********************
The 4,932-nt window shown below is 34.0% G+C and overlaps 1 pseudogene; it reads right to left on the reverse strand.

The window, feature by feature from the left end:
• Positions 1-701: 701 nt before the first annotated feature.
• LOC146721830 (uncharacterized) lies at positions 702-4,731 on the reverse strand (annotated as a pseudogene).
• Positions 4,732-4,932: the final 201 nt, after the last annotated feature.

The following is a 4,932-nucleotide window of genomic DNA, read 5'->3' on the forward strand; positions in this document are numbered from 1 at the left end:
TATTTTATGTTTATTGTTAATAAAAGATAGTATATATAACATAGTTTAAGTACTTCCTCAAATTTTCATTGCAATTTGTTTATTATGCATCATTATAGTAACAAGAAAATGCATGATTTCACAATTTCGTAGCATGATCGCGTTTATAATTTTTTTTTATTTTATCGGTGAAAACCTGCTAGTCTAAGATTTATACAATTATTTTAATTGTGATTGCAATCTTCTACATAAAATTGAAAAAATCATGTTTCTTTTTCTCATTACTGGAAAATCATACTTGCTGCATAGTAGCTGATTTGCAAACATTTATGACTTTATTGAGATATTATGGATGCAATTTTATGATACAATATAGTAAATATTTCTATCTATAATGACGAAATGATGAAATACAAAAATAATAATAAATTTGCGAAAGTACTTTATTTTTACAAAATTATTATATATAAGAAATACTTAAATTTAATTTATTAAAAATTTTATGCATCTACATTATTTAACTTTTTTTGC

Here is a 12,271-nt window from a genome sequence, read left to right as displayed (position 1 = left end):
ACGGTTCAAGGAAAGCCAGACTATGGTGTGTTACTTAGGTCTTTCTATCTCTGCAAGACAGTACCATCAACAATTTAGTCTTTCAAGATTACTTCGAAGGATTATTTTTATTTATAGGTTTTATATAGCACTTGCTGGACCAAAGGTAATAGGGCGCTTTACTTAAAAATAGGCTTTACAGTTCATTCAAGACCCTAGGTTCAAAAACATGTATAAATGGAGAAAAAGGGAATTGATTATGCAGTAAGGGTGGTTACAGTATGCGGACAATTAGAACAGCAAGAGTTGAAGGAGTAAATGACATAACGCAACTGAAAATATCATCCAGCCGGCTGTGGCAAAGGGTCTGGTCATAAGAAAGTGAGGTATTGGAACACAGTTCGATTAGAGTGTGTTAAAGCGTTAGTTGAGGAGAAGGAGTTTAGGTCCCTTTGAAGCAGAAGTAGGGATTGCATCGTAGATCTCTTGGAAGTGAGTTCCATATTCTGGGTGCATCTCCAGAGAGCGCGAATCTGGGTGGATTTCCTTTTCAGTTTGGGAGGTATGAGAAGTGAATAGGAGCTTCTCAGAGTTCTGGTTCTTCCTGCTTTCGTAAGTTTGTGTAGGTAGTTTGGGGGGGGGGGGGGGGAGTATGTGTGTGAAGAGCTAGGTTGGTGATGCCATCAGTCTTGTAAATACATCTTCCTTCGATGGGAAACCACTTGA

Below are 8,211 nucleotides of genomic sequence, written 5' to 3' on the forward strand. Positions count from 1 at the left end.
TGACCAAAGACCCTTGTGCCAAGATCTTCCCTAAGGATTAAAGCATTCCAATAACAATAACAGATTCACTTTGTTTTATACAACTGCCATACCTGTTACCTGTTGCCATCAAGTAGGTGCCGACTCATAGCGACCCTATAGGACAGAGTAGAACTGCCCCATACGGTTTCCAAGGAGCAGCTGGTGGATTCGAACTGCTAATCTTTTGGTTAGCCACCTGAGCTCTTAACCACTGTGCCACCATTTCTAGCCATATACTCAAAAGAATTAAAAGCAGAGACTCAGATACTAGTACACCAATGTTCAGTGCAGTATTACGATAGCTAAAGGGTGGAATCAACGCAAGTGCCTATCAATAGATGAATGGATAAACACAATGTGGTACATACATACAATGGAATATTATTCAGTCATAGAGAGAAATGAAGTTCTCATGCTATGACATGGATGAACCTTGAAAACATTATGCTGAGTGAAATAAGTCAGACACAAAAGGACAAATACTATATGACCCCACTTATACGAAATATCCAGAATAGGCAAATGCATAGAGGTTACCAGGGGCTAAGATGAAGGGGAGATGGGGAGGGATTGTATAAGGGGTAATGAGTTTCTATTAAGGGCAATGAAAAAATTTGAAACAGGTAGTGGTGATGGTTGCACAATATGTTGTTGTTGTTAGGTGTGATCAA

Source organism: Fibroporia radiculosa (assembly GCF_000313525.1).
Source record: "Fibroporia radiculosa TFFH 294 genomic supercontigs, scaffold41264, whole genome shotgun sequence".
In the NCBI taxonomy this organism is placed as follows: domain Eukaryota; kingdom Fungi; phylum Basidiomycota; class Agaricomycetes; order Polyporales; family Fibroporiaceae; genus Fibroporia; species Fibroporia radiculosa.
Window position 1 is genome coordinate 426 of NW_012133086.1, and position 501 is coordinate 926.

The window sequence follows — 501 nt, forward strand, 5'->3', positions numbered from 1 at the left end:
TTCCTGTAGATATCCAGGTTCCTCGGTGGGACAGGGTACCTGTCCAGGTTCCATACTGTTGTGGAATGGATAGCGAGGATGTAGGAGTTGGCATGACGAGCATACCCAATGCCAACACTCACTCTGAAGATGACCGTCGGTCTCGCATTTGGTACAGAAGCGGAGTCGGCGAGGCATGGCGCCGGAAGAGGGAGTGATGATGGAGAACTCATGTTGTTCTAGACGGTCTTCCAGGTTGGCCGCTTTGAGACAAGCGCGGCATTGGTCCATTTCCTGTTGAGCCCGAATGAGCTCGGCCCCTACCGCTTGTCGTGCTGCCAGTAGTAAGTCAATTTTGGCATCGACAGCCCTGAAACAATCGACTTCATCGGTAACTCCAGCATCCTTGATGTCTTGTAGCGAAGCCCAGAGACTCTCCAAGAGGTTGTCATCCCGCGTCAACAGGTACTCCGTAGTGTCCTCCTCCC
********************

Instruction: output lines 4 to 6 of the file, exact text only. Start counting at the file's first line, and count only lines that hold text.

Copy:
• LOC146721830 (uncharacterized) lies at positions 702-4,731 on the reverse strand (annotated as a pseudogene).
• Positions 4,732-4,932: the final 201 nt, after the last annotated feature.

The following is a 4,932-nucleotide window of genomic DNA, read 5'->3' on the forward strand; positions in this document are numbered from 1 at the left end: